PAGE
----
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DC Comics

Batman's famed sidekick Robin came out as bisexual in a new issue of comic series "Batman: Urban Legends."

Robin comes out as bisexual in the sixth issue of the series, which came out on Tuesday, Variety.com reports.

The new issue shows Tim Drake agreeing to go out on a date with a man. Tim is the third character to wear Robin's tights in DC Comics history.

Robin was historically written as a heterosexual man in the comic book series and in the 1960s live-action television series, starring Adam West as Bruce Wayne/Batman and Burt Ward as Dick Grayson/Robin.

In the new DC comic, Tim Drake (Robin) visits the home of Bernard Dowd, an old friend he previously met for dinner.

Tim struggles to tell Bernard he developed feelings for him after that dinner.

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DC Comics

"I'm really glad you got home okay. I've been doing a lot of thinking, about that night, and I — I don't know what it meant to me. Not yet. But I'd like to figure it out," Tim says about their dinner.

Bernard responds, "I was hoping you would. Tim Drake... do you want to go on a date with me?."

Yeah, Yeah, I think I want that," Tim replies.

The LGBT+ community expressed its gratitude to the DC Comic writers.

They hope the new comic book will make it easier for boys to come out to their male friends.

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Marvel Comics

Marvel Comics is set to unveil a new LGBT+ character as part of a five-part limited edition series titled The United States of Captain America.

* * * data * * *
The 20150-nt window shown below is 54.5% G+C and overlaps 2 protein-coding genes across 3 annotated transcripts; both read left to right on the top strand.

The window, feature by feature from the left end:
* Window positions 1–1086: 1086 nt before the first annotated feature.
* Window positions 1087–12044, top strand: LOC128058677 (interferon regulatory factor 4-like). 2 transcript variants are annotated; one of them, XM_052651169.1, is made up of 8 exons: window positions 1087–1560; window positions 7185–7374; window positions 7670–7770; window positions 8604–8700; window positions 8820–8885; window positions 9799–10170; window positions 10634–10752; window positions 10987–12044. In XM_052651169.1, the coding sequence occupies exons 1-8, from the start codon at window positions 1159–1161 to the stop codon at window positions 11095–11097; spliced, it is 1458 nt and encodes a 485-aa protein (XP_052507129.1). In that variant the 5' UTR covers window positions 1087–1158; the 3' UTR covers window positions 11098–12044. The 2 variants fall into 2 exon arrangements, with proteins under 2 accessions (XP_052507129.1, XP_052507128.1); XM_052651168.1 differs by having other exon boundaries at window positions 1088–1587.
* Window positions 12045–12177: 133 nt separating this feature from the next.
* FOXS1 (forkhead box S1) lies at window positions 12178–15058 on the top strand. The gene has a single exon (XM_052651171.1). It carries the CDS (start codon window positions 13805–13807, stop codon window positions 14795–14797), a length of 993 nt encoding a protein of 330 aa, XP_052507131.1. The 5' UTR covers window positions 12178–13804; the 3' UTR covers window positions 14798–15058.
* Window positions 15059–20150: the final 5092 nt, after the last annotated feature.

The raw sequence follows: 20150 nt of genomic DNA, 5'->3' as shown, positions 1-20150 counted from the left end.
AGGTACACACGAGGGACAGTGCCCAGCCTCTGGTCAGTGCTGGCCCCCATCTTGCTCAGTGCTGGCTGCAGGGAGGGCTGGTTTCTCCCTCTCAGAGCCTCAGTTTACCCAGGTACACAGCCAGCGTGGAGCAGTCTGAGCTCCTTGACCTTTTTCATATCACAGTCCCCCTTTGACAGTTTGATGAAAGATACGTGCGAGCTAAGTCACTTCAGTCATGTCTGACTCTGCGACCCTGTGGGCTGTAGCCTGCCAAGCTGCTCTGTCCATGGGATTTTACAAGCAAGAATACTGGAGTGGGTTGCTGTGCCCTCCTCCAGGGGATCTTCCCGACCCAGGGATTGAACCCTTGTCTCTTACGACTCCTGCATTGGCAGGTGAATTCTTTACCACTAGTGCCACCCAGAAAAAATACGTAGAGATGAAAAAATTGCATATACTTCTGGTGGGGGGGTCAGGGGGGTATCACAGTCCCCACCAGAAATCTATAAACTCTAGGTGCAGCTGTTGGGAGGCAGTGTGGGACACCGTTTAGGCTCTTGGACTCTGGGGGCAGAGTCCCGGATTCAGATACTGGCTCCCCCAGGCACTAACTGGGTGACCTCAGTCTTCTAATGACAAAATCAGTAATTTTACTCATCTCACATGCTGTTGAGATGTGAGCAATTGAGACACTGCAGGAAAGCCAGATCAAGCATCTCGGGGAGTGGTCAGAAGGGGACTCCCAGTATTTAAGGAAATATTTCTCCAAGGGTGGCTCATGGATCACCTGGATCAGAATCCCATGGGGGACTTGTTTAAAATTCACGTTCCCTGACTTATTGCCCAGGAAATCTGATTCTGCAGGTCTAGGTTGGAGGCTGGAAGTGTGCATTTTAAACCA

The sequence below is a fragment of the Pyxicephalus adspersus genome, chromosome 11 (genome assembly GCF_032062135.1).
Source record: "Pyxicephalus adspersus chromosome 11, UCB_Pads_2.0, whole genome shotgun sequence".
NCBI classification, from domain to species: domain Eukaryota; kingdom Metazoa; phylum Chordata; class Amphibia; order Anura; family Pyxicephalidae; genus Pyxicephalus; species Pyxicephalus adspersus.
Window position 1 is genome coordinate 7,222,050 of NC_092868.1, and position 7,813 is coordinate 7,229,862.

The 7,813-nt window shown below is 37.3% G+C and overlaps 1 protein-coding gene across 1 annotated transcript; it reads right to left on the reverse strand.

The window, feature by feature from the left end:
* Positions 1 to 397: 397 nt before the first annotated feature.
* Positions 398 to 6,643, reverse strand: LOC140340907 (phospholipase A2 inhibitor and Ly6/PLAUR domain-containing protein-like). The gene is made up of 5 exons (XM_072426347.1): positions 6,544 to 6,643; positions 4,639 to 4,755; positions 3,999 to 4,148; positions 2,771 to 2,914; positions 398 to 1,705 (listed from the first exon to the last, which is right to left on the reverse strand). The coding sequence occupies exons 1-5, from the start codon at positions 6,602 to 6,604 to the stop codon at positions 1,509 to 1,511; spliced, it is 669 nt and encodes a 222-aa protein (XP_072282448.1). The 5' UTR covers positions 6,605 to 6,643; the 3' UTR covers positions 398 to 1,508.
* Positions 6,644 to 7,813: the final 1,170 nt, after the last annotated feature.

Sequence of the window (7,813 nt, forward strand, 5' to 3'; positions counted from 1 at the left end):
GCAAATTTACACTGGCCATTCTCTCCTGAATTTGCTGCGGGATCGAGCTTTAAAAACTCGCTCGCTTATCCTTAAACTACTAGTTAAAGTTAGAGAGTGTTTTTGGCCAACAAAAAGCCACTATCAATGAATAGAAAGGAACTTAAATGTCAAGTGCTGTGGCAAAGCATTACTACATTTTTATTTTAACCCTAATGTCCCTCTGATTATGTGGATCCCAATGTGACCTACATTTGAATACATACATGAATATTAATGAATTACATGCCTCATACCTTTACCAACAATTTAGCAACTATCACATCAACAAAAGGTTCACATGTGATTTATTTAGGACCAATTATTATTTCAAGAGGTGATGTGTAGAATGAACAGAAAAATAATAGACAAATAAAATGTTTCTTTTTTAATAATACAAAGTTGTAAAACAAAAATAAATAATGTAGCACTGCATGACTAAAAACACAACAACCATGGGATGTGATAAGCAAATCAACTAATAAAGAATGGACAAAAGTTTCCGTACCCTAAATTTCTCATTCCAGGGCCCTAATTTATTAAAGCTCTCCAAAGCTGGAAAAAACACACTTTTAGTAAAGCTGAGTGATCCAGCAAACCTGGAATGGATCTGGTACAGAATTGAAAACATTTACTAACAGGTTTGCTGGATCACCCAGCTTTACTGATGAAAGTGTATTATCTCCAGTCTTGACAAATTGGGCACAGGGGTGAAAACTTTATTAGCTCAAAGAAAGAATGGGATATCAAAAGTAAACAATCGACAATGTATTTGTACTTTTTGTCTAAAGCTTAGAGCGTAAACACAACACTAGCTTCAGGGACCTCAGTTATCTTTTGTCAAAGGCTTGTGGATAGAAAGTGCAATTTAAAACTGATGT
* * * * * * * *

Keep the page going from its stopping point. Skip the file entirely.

The timing is intended to coincide with Pride Month in June, and the character featured in that month's intro story will be a teenage Captain America who is homosexual.

The plot will follow four popular previous Captain Americas (Steve Rogers, Sam Wilson, Bucky Barnes and John Walker) who go on a cross country journey to meet people who have made a difference in their communities.

One of the people they meet is Aaron Fischer, an openly LGBT+ teenager who dubs himself "Captain America of the Railways," and protects runaways and homeless people.

Marvel Comics is a subsidiary of The Walt Disney Company, which is committed to increasing visibility of LGBT+ characters by 40 percent in 2021.

Fischer is depicted as a white male punk rocker with a mohawk haircut and tattoos. Black male teenagers as a consumer group don't read Marvel comics.

Fischer will debut in the main story of issue #1, written and illustrated by Aaron Trujillo and Jan Bazaldua.

"Aaron is inspired by heroes of the queer community: activists, leaders, and everyday folks pushing for a better life," Trujillo said in a Marvel press release. "He stands for the oppressed, and the forgotten. I hope his debut story resonates with readers, and helps inspire the next generation of heroes."